How Does Population Structure Change at Different Stages of the Demographic Transition Model?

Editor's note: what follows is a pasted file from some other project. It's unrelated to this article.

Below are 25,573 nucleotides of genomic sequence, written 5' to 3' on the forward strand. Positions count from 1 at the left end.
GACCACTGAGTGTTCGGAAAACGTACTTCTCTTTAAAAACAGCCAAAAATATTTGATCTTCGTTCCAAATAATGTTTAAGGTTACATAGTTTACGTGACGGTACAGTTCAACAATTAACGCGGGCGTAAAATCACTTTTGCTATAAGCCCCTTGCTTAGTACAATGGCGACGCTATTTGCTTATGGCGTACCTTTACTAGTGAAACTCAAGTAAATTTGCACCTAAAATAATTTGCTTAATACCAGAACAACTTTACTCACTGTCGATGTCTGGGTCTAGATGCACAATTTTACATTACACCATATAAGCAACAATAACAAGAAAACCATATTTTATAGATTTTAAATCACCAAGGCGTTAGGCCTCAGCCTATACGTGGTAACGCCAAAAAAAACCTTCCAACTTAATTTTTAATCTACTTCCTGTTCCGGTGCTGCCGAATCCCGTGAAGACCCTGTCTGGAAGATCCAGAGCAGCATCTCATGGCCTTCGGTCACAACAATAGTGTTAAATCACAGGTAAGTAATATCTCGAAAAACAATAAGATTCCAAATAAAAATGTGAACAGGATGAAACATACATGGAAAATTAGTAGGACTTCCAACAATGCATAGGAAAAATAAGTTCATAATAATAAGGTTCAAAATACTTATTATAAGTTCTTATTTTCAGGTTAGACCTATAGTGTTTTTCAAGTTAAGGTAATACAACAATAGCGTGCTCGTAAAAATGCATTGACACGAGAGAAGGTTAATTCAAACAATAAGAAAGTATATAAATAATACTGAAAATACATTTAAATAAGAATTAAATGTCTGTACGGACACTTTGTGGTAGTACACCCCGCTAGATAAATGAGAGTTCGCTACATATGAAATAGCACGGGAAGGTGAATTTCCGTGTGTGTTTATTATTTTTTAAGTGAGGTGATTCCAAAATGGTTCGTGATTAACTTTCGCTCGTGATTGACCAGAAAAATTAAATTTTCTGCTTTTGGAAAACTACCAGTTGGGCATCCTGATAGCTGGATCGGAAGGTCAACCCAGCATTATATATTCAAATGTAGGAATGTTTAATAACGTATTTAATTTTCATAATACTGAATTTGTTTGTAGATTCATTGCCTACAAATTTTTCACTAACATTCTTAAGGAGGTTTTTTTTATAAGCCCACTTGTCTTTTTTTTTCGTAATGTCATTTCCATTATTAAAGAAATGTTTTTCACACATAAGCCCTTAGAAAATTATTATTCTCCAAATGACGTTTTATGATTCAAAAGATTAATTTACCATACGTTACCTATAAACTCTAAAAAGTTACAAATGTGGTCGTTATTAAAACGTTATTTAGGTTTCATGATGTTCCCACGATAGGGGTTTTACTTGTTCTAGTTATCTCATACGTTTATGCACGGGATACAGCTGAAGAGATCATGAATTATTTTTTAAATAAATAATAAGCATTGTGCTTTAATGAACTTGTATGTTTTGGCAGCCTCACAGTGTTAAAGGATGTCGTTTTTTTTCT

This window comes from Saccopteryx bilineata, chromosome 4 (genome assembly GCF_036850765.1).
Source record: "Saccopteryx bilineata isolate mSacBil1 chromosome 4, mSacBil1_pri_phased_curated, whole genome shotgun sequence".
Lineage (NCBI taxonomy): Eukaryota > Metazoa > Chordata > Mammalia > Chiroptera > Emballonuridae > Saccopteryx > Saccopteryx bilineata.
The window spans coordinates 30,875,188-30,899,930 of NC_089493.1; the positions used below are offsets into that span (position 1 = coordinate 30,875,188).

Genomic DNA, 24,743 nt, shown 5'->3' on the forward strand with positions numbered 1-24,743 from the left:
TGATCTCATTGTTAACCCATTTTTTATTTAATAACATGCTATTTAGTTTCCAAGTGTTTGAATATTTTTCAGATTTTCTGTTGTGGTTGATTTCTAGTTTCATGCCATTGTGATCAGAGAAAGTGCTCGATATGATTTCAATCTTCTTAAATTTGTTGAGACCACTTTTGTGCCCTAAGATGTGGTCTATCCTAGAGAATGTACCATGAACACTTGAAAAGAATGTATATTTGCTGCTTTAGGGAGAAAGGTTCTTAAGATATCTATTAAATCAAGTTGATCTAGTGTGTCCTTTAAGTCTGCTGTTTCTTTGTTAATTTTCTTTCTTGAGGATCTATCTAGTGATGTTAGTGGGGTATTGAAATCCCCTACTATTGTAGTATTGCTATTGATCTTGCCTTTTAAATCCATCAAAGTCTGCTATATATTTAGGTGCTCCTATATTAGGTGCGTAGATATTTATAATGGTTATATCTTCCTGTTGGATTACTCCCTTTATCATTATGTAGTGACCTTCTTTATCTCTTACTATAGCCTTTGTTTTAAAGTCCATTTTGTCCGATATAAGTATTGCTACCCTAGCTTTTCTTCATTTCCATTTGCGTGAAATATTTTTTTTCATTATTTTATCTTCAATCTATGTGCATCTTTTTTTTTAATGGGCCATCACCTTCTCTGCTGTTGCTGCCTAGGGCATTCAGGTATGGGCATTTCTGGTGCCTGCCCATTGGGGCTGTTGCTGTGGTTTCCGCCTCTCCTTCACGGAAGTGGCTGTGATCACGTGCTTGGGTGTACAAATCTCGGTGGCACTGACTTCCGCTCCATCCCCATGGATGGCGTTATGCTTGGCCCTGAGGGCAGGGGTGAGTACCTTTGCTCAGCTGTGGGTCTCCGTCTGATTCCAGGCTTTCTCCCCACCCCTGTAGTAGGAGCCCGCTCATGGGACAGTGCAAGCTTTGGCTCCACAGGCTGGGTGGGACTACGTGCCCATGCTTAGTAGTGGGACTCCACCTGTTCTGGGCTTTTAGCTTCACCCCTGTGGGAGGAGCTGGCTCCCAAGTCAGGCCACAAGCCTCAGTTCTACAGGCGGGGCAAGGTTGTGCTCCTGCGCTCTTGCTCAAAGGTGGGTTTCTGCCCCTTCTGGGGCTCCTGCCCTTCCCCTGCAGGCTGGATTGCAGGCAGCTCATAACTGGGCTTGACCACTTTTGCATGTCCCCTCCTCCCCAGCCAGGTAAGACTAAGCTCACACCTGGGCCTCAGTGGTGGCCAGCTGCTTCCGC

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The Demographic Transition Model shows how the population of a country changes over time through five stages and particularly looks at birth rate, death rate and total population. Stage 1 of the model is high fluctuating and consequently a country is this stage has high birth and death rate and the population remains stable but low. There are no countries in this stage of the model, but some tribes in the rainforests of Brazil are in this stage. The birth rate is high and so the pyramid structure is very wide based but narrows greatly due to a low life expectancy. Although birth rate is high, so is infant mortality, so there is a large drop between children aged 0-5 to 6-10 and the pyramid takes a large indent from a wide base. The pyramid peaks at a low age due to a low life expectancy. Stage 2 of the DTM is early expanding. The falling death rate but remaining high population causes the structure to remain with a wide base. But the rapidly increasing total population as death rate falls to around 15/1000 causes the pyramid to grow taller and life expectancy increases. Countries in this stage are Nepal and Afghanistan. Life expectancy increases due to the improved health care, sanitation and diet and therefore the overall pyramid widens and gains height. A country such as Egypt is in stage 3 of the DTM and so is in late expanding. Birth rate rapidly falls due to the use of birth control and family planning, and the continuing falling death rate causes the pyramid to take a more of a rocket shape as the base gets narrower with birth rate and death rate become more even again. But, the natural increase in population is still high and the pyramid base only narrows slightly and the top becomes wider as more people are living longer. Stage 4 of the DTM is represented by developed countries like most Europe and the USA. Birth rate and death rate fluctuate at a low
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